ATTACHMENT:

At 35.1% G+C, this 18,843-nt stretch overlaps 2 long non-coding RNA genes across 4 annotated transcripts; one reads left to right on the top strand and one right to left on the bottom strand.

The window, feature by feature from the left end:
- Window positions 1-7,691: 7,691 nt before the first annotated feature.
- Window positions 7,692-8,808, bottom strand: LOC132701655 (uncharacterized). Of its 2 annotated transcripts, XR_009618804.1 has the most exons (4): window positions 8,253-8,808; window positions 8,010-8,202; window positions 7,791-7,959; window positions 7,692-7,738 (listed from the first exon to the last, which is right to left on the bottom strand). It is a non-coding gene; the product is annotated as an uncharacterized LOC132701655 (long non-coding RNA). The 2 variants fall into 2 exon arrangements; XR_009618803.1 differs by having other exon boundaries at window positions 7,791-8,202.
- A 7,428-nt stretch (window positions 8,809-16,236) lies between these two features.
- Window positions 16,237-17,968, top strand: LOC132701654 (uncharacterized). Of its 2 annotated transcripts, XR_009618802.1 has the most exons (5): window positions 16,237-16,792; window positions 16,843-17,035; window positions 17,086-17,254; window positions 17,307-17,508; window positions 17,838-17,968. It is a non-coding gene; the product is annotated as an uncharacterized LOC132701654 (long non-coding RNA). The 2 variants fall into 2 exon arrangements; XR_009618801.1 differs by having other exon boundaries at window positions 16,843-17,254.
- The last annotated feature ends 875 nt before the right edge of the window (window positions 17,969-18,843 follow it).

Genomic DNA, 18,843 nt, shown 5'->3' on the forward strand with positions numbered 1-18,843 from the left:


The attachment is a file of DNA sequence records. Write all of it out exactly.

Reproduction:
At 35.1% G+C, this 18,843-nt stretch overlaps 2 long non-coding RNA genes across 4 annotated transcripts; one reads left to right on the top strand and one right to left on the bottom strand.

The window, feature by feature from the left end:
- Window positions 1-7,691: 7,691 nt before the first annotated feature.
- Window positions 7,692-8,808, bottom strand: LOC132701655 (uncharacterized). Of its 2 annotated transcripts, XR_009618804.1 has the most exons (4): window positions 8,253-8,808; window positions 8,010-8,202; window positions 7,791-7,959; window positions 7,692-7,738 (listed from the first exon to the last, which is right to left on the bottom strand). It is a non-coding gene; the product is annotated as an uncharacterized LOC132701655 (long non-coding RNA). The 2 variants fall into 2 exon arrangements; XR_009618803.1 differs by having other exon boundaries at window positions 7,791-8,202.
- A 7,428-nt stretch (window positions 8,809-16,236) lies between these two features.
- Window positions 16,237-17,968, top strand: LOC132701654 (uncharacterized). Of its 2 annotated transcripts, XR_009618802.1 has the most exons (5): window positions 16,237-16,792; window positions 16,843-17,035; window positions 17,086-17,254; window positions 17,307-17,508; window positions 17,838-17,968. It is a non-coding gene; the product is annotated as an uncharacterized LOC132701654 (long non-coding RNA). The 2 variants fall into 2 exon arrangements; XR_009618801.1 differs by having other exon boundaries at window positions 16,843-17,254.
- The last annotated feature ends 875 nt before the right edge of the window (window positions 17,969-18,843 follow it).

Genomic DNA, 18,843 nt, shown 5'->3' on the forward strand with positions numbered 1-18,843 from the left: